The statistics are sobering: 75% of college students report feeling stressed and 39% of college freshmen report symptoms of anxiety or depression.  Suicidal ideation in students has doubled over the last 10 years, 40% of college students binge drink, and there is a 30% rise in requests for mental health support.

Is there an antidote to this potentially lethal epidemic on college campuses? The David Lynch Foundation (DLF) and Maharishi University of Management (MUM) are cohosting a major conference, “Is College Bad For Your Brain?” to offer evidence-based, disruptive solutions to college students and educators alike on Friday, February 8 on the MUM campus in Fairfield, Iowa. The conference will be then webcast on Wednesday, February 13. A distinguished panel of thought-leaders—neuroscientists, educators, psychologists and students–will convene to explore the destructive impact of college stress on mental and physical health and what can be done about it.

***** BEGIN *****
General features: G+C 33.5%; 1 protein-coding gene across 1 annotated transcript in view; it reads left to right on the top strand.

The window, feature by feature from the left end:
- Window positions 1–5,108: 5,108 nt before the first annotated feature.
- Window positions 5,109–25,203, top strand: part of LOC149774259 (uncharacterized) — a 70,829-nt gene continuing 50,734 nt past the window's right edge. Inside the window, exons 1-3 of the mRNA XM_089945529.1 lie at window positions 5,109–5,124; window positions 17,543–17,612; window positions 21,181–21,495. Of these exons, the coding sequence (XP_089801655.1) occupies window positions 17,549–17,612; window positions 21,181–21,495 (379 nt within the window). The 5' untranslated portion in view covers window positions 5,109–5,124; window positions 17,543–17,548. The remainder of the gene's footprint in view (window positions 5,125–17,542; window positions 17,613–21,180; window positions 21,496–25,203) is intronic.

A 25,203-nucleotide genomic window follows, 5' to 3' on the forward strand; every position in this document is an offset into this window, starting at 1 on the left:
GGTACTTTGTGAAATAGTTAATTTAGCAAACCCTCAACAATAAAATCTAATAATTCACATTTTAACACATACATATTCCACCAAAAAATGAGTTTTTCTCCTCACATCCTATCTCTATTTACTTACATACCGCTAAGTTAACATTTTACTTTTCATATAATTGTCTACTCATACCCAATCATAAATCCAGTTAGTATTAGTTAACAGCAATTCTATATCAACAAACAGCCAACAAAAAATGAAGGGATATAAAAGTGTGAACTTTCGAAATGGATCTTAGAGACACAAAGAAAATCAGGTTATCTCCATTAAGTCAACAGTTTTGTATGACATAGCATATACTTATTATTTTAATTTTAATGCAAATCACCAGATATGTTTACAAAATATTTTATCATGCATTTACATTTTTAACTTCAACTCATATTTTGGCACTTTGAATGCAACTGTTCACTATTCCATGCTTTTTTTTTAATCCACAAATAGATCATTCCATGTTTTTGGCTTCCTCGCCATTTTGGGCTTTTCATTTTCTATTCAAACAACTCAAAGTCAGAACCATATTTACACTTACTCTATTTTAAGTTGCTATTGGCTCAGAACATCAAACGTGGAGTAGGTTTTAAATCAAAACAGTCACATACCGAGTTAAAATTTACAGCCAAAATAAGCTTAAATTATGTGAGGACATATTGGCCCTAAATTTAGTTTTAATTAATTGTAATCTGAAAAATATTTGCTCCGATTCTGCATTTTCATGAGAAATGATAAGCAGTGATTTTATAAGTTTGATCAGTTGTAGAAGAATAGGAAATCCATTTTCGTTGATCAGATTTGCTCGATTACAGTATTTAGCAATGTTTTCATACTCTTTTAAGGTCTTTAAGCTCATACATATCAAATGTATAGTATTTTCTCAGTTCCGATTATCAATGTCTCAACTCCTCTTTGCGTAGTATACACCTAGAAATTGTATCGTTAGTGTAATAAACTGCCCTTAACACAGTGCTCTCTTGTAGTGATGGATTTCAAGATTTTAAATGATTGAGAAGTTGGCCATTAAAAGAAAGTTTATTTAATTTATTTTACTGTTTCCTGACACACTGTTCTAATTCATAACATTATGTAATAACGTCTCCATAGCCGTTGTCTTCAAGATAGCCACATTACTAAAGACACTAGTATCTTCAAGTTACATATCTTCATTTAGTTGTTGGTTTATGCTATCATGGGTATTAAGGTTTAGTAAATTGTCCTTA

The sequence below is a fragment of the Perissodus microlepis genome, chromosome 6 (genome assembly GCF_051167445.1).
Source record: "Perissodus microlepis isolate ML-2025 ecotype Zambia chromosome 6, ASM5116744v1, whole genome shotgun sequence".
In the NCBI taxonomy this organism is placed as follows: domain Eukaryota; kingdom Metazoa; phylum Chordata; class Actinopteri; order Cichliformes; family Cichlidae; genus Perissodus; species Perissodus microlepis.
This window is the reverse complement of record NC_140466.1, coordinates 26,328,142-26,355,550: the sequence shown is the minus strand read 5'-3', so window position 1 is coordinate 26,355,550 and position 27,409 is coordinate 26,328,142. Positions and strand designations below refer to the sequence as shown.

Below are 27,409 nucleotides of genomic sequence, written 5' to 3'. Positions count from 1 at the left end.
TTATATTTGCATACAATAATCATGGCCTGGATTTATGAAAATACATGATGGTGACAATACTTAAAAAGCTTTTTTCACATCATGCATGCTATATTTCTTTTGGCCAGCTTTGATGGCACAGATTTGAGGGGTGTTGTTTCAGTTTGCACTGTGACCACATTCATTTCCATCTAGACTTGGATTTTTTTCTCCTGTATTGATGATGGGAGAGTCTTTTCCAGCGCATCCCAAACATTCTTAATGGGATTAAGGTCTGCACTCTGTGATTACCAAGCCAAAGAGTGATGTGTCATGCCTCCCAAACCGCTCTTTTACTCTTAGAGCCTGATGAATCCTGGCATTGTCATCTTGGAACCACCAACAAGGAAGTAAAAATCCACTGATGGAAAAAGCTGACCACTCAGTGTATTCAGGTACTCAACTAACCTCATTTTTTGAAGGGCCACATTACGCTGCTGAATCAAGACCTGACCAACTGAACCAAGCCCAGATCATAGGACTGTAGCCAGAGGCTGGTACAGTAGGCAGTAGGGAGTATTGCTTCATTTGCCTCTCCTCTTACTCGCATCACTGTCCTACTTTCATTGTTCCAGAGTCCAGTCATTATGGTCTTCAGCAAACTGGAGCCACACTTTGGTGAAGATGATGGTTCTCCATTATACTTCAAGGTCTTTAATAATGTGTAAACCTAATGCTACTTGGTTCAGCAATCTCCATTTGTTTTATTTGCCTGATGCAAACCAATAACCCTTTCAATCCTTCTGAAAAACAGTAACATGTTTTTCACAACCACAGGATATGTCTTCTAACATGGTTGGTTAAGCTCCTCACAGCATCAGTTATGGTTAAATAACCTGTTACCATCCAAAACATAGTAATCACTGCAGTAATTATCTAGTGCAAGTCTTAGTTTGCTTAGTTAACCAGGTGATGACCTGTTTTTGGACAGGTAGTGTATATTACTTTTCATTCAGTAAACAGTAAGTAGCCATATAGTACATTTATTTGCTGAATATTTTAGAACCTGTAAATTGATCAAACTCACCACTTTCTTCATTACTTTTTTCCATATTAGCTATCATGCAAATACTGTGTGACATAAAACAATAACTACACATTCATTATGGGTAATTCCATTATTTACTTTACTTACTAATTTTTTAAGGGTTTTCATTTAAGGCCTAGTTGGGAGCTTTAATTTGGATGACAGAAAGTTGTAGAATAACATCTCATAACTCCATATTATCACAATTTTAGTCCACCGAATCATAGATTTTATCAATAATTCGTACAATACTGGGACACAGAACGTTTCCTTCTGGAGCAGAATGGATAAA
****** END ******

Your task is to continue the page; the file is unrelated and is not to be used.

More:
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Gregory Gruener MD, Vice Dean for Education and neurology professor at Loyola University Chicago Stritch School of Medicine, has developed a cutting-edge wellness program in the highly stressful environment of medical school. “A lot of studies show that as many as 50 percent of medical students and residents exhibit symptoms from stress that can develop into burnout, so we’re trying to help students focus on wellness for themselves by teaching skills that they can take with them, skills they will need to be effective physicians.”